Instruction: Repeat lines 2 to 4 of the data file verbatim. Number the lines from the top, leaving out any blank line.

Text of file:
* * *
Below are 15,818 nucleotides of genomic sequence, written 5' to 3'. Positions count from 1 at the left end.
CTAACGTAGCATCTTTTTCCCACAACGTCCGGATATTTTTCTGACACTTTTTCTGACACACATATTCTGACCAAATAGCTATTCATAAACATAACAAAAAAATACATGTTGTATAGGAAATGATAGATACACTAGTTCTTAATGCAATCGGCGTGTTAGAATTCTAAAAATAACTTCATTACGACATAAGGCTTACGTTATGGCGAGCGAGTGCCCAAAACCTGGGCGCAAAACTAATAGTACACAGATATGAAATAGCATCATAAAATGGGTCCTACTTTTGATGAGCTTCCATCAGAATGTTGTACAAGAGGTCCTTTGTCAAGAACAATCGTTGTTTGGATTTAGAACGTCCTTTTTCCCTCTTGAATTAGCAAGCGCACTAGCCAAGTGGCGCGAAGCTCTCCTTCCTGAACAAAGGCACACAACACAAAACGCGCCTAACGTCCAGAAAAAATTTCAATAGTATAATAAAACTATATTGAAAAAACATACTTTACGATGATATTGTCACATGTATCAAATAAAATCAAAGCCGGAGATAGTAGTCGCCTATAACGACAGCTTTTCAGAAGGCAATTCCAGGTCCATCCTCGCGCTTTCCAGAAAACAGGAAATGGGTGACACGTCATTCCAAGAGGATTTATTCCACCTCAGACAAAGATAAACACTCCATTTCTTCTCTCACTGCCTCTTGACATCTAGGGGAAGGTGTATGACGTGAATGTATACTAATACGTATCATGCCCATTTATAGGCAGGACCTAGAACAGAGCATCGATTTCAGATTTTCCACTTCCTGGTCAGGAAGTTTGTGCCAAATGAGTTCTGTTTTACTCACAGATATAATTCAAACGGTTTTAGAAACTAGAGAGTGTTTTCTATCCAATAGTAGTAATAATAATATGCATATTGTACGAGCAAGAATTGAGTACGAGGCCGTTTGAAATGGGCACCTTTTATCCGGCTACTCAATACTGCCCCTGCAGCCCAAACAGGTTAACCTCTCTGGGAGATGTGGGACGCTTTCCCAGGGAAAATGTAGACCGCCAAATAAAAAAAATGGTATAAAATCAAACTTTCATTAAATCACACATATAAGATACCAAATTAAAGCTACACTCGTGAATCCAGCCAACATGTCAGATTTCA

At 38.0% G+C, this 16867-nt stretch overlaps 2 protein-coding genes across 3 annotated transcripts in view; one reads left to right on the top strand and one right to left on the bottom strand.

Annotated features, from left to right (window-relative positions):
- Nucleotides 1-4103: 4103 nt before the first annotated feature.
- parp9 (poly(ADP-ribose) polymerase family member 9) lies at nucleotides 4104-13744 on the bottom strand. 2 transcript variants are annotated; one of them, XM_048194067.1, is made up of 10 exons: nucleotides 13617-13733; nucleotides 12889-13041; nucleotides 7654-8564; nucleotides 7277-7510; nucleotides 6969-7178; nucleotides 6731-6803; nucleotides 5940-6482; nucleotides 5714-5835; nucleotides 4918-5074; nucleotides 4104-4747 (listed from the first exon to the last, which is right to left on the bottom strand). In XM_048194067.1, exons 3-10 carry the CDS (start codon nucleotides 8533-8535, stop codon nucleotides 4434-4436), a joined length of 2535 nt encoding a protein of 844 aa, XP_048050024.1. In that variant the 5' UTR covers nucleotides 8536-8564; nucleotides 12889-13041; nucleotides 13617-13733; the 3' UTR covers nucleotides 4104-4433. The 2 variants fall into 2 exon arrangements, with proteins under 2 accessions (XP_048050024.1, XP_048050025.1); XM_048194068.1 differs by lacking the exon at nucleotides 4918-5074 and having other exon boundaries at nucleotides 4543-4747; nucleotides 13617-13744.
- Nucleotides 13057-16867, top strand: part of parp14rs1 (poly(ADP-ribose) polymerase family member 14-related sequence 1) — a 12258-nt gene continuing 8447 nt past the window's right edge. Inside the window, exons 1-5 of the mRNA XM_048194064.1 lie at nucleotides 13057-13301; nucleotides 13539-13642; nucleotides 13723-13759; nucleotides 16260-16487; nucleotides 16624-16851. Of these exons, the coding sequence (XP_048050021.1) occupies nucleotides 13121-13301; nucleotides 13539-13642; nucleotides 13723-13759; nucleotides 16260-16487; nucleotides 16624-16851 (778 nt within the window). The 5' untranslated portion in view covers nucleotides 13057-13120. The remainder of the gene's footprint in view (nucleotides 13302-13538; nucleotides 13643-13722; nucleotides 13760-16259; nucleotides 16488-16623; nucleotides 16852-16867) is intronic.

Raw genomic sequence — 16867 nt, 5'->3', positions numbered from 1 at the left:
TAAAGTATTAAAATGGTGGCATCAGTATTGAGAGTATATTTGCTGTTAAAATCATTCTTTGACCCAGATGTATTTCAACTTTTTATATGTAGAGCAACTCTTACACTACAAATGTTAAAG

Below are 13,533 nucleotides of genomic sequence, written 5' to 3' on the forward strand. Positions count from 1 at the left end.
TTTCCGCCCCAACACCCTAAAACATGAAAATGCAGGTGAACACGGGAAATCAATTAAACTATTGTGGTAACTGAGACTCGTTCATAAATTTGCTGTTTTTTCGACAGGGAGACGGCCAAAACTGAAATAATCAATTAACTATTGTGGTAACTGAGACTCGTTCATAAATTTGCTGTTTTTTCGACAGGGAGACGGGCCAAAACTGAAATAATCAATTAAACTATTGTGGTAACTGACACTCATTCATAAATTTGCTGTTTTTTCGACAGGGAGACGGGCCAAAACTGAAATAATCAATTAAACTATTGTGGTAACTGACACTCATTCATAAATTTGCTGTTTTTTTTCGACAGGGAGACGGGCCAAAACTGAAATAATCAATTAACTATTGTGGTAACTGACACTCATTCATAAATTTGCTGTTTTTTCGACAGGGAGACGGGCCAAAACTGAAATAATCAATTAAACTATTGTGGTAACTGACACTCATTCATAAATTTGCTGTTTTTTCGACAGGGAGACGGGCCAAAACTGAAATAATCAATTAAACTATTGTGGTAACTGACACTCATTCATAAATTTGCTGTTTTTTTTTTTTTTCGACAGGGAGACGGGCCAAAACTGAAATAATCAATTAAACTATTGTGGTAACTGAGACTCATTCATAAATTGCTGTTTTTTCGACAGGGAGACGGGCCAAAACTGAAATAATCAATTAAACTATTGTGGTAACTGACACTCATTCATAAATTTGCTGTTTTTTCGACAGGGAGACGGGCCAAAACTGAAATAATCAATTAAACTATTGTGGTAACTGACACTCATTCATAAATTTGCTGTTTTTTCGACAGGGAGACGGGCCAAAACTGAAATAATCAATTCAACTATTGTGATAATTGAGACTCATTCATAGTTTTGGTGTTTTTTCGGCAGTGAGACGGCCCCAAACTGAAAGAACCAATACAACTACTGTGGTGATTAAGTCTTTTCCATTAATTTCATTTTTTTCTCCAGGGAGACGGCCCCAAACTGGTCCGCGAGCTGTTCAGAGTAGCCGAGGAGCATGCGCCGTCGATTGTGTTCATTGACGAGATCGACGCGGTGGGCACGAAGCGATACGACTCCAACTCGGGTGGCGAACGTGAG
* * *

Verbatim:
CTAACGTAGCATCTTTTTCCCACAACGTCCGGATATTTTTCTGACACTTTTTCTGACACACATATTCTGACCAAATAGCTATTCATAAACATAACAAAAAAATACATGTTGTATAGGAAATGATAGATACACTAGTTCTTAATGCAATCGGCGTGTTAGAATTCTAAAAATAACTTCATTACGACATAAGGCTTACGTTATGGCGAGCGAGTGCCCAAAACCTGGGCGCAAAACTAATAGTACACAGATATGAAATAGCATCATAAAATGGGTCCTACTTTTGATGAGCTTCCATCAGAATGTTGTACAAGAGGTCCTTTGTCAAGAACAATCGTTGTTTGGATTTAGAACGTCCTTTTTCCCTCTTGAATTAGCAAGCGCACTAGCCAAGTGGCGCGAAGCTCTCCTTCCTGAACAAAGGCACACAACACAAAACGCGCCTAACGTCCAGAAAAAATTTCAATAGTATAATAAAACTATATTGAAAAAACATACTTTACGATGATATTGTCACATGTATCAAATAAAATCAAAGCCGGAGATAGTAGTCGCCTATAACGACAGCTTTTCAGAAGGCAATTCCAGGTCCATCCTCGCGCTTTCCAGAAAACAGGAAATGGGTGACACGTCATTCCAAGAGGATTTATTCCACCTCAGACAAAGATAAACACTCCATTTCTTCTCTCACTGCCTCTTGACATCTAGGGGAAGGTGTATGACGTGAATGTATACTAATACGTATCATGCCCATTTATAGGCAGGACCTAGAACAGAGCATCGATTTCAGATTTTCCACTTCCTGGTCAGGAAGTTTGTGCCAAATGAGTTCTGTTTTACTCACAGATATAATTCAAACGGTTTTAGAAACTAGAGAGTGTTTTCTATCCAATAGTAGTAATAATAATATGCATATTGTACGAGCAAGAATTGAGTACGAGGCCGTTTGAAATGGGCACCTTTTATCCGGCTACTCAATACTGCCCCTGCAGCCCAAACAGGTTAACCTCTCTGGGAGATGTGGGACGCTTTCCCAGGGAAAATGTAGACCGCCAAATAAAAAAAATGGTATAAAATCAAACTTTCATTAAATCACACATATAAGATACCAAATTAAAGCTACACTCGTGAATCCAGCCAACATGTCAGATTTCA

At 38.0% G+C, this 16867-nt stretch overlaps 2 protein-coding genes across 3 annotated transcripts in view; one reads left to right on the top strand and one right to left on the bottom strand.

Annotated features, from left to right (window-relative positions):